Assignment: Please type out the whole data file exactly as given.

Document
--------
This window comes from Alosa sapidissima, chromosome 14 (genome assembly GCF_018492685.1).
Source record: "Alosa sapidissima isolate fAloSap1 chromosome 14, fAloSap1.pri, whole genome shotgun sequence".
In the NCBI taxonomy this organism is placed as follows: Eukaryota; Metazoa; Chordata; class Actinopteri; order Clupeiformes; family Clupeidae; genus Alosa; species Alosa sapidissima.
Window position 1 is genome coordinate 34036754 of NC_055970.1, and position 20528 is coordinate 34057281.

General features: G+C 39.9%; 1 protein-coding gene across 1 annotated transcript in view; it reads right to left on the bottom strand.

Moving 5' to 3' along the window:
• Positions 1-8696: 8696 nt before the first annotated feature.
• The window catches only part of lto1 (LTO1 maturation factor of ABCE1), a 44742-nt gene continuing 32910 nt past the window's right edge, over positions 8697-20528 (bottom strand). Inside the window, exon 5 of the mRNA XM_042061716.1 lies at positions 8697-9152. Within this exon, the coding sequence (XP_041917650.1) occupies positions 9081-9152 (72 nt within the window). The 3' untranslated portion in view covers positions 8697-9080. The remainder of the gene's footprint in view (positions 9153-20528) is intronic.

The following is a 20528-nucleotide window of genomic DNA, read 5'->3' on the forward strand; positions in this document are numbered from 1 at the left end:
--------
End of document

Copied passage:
This window comes from Alosa sapidissima, chromosome 14 (genome assembly GCF_018492685.1).
Source record: "Alosa sapidissima isolate fAloSap1 chromosome 14, fAloSap1.pri, whole genome shotgun sequence".
In the NCBI taxonomy this organism is placed as follows: Eukaryota; Metazoa; Chordata; class Actinopteri; order Clupeiformes; family Clupeidae; genus Alosa; species Alosa sapidissima.
Window position 1 is genome coordinate 34036754 of NC_055970.1, and position 20528 is coordinate 34057281.

General features: G+C 39.9%; 1 protein-coding gene across 1 annotated transcript in view; it reads right to left on the bottom strand.

Moving 5' to 3' along the window:
• Positions 1-8696: 8696 nt before the first annotated feature.
• The window catches only part of lto1 (LTO1 maturation factor of ABCE1), a 44742-nt gene continuing 32910 nt past the window's right edge, over positions 8697-20528 (bottom strand). Inside the window, exon 5 of the mRNA XM_042061716.1 lies at positions 8697-9152. Within this exon, the coding sequence (XP_041917650.1) occupies positions 9081-9152 (72 nt within the window). The 3' untranslated portion in view covers positions 8697-9080. The remainder of the gene's footprint in view (positions 9153-20528) is intronic.

The following is a 20528-nucleotide window of genomic DNA, read 5'->3' on the forward strand; positions in this document are numbered from 1 at the left end: